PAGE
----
Thus far, it seems to be working: In the past 10 months, the reserve patrolled by the Black Mambas has not lost a single rhino.


How Can You Help?

Although The Black Mambas are supported by the Environmental Monitor Program, they count on donations to further their anti-poaching measures. The women of the unit are often in the bush for 20-21 days out of the month and always in need of food rations and quality uniforms. A donation to The Black Mambas can ensure they have the most up to date equipment including radios and cameras to continue their efforts protecting the rhinos in and around Kruger National Park.

While we can’t all play such an influential role in protecting species on the frontlines like the Black Mambas, we can all make a difference to help endangered species in our everyday actions. To learn more about how you can protect animals through your consumption habits, check out these resources:


All image source: Julia Gunther

How Humanity Is Causing a ‘Sixth Extinction’ – Elizabeth Kolbert Interview

We typically think of climate change in terms of the consequences it has for humanity. But it also has huge and troubling impacts on the other species we share our planet with. In this episode we speak with Elizabeth Kolbert about her Pulitzer Prize winning book the Sixth Extinction, and discuss how, like the asteroid that killed the dinosaurs, human beings are having an impact so disruptive on the environment that a large proportion of the earth’s species will have likely gone extinct by the end of the century.

From The Elephant podcast – Subscribe in iTunes:
For more conversations exploring the stories and questions of climate change visit

Interviewer: Kevin Caners

Lyrebird: Remarkable crazy Bird call ! [ MUST WATCH ]

Creativity in noises, creativity in natures consciousness.

If you haven’t heard the Lyrebird before, hear its bizzare yet wonderful noises which makes you think, how alien and strange the natural world can really be.

” A lyrebird is either of two species of ground-dwelling Australian birds, that form the genus, Menura, and the family Menuridae. They are most notable for their superb ability to mimic natural and artificial sounds from their environment. As well as their extraordinary mimicking ability, lyrebirds are notable because of the striking beauty of the male bird’s huge tail when it is fanned out in display; and also because of their courtship display. Lyrebirds have unique plumes of neutral-coloured tailfeathers and are among Australia’s best-known native birds.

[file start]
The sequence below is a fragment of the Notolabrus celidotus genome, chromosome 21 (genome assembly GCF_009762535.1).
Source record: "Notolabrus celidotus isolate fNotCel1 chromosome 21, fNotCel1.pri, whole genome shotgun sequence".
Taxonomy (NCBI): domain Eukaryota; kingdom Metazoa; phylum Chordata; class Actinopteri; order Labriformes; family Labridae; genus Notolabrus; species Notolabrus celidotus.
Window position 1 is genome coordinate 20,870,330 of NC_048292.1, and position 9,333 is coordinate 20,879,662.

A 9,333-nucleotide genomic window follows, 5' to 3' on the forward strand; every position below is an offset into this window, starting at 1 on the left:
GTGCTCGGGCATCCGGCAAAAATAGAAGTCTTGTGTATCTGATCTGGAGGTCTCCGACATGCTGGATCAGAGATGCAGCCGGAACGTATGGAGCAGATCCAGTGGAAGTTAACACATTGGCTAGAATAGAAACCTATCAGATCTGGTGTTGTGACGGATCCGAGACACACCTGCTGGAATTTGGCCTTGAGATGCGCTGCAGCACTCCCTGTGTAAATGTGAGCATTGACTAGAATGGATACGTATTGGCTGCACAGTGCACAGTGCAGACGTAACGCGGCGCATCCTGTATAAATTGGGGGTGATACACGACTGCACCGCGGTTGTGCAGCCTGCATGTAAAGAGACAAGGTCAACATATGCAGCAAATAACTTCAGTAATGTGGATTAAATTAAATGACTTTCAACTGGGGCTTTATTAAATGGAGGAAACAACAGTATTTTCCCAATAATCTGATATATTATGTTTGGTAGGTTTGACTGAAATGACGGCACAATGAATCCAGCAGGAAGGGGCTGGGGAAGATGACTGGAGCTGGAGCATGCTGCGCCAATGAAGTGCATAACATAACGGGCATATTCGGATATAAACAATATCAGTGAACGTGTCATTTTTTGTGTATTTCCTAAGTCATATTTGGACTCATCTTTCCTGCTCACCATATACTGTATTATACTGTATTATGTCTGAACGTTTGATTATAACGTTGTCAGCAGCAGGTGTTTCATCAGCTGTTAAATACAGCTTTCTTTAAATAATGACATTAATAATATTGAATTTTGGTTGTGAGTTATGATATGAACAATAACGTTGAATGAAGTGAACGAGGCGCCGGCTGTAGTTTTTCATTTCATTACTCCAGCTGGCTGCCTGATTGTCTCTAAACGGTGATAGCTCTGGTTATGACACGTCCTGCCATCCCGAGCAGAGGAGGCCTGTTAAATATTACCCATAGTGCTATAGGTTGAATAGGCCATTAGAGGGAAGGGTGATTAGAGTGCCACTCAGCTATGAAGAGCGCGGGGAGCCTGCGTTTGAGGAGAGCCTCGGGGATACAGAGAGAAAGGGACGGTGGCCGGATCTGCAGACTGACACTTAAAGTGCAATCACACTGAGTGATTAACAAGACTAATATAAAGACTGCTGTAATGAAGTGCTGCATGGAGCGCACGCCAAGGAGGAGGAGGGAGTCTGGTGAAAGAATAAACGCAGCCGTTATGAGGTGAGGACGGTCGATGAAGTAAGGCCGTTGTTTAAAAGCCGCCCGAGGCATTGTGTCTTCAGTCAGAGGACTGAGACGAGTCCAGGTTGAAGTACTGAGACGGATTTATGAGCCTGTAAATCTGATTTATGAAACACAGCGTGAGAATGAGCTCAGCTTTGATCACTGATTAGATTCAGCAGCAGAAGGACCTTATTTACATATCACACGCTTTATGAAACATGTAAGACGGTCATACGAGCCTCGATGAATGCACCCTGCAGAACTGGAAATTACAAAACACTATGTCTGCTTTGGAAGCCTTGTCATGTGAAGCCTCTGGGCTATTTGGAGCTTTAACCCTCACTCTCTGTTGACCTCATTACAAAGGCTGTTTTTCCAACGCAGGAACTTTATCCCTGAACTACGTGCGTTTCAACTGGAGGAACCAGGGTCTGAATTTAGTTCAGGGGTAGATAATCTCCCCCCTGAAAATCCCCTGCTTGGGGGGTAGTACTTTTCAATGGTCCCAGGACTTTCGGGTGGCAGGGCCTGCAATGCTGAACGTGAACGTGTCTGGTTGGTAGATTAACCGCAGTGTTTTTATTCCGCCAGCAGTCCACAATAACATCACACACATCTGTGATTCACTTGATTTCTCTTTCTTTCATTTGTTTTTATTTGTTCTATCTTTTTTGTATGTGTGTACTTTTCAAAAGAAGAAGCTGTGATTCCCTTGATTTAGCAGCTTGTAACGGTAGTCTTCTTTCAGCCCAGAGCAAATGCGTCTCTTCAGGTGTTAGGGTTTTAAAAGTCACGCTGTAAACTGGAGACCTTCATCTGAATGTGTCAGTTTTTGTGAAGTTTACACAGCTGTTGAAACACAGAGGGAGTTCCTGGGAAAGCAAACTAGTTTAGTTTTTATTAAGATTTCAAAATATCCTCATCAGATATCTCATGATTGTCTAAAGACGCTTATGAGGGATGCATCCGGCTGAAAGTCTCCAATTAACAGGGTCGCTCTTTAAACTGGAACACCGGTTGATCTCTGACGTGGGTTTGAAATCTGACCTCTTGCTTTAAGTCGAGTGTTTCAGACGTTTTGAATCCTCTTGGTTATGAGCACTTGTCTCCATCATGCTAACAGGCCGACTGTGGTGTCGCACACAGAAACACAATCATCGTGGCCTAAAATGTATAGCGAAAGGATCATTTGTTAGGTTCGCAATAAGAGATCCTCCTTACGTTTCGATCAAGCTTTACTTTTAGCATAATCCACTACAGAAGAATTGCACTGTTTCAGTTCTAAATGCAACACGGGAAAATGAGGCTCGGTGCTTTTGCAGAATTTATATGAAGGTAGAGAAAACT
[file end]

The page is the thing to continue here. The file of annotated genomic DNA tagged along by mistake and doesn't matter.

The lyrebird is capable of imitating almost any sound and they have been recorded mimicking human sounds such as a mill whistle, a cross-cut saw, chainsaws,[9] car engines and car alarms, fire alarms, rifle-shots, camera shutters, dogs barking, crying babies, music, mobile phone ring tones, and even the human voice. However, while the mimicry of human noises is widely reported, the extent to which it happens is exaggerated and the phenomenon is quite unusual.[3]

A lyrebird’s song is one of the more distinctive aspects of its behavioural biology. Lyrebirds sing throughout the year, but the peak of the breeding season, from June to August, is when they sing with the most intensity. During this peak they may sing for four hours of the day, almost half the hours of daylight. The song of the superb lyrebird is a mixture of seven elements of its own song and any number of other mimicked songs and noises. The lyrebird’s syrinx is the most complexly-muscled of the Passerines (songbirds), giving the lyrebird extraordinary ability, unmatched in vocal repertoire and mimicry.

The superb lyrebird’s mimicked calls are learned from the local environment, including from other superb lyrebirds. An instructive example of this is the population of superb lyrebirds in Tasmania, which have retained the calls of species not native to Tasmania in their repertoire, but have also added some local Tasmanian endemic bird noises. It takes young birds about a year to perfect their mimicked repertoire. The female lyrebirds of both species are also mimics, and will sing on occasion but the females do so with less skill than the males.[3] A recording of a superb lyrebird mimicking sounds of an electronic shooting game, workmen and chainsaws was added to the National Film and Sound Archive’s Sounds of Australia registry in 2013.[10] ” – wikipedia.

Lion hunter killed by a lion during an illegal hunt

Texas Man Shoots Armadillo, Bullet Ricochets Into His Face

By Anomaly on October 23, 2015

An East Texas man shot himself after shooting at an armadillo in his yard. The bullet ricocheted then hit him in his face, according to the county sheriff.














Cass County Sheriff Larry Rowe said the unidentified man went outside his home in Marietta, southwest of Texarkana, at around 3 :00 a.m, according to KCENTV.

When the man spotted the armadillo on his property, he opened fire.

“His wife was in the house. He went outside and took his .38 revolver and shot three times at the armadillo,” Rowe said.

The animal’s hard shell deflected at least one of three bullets, which then struck the man’s jaw, he said.

Rowe said the man was airlifted to a nearby hospital, where his jaw was wired shut.

The status of the armadillo is unknown.

This has all happened before exactly in the same manner.

In August, an East Texas man fired a gun at an amarillo in his yard and the bullet ricocheted back and stuck him in the face.

The armadillo wasn’t found after that incident.

In April, a Georgia man fired a pistol at an armadillo and the bullet bounced off the animal, traveled through the back door of a mobile home and struck his 74-year-old mother-in-law in the back.

As we mentioned in a previous post, the armadillo relies on his shell for defense because it’s extremely hard – like so hard, apparently bullets can potentially ricochet off them.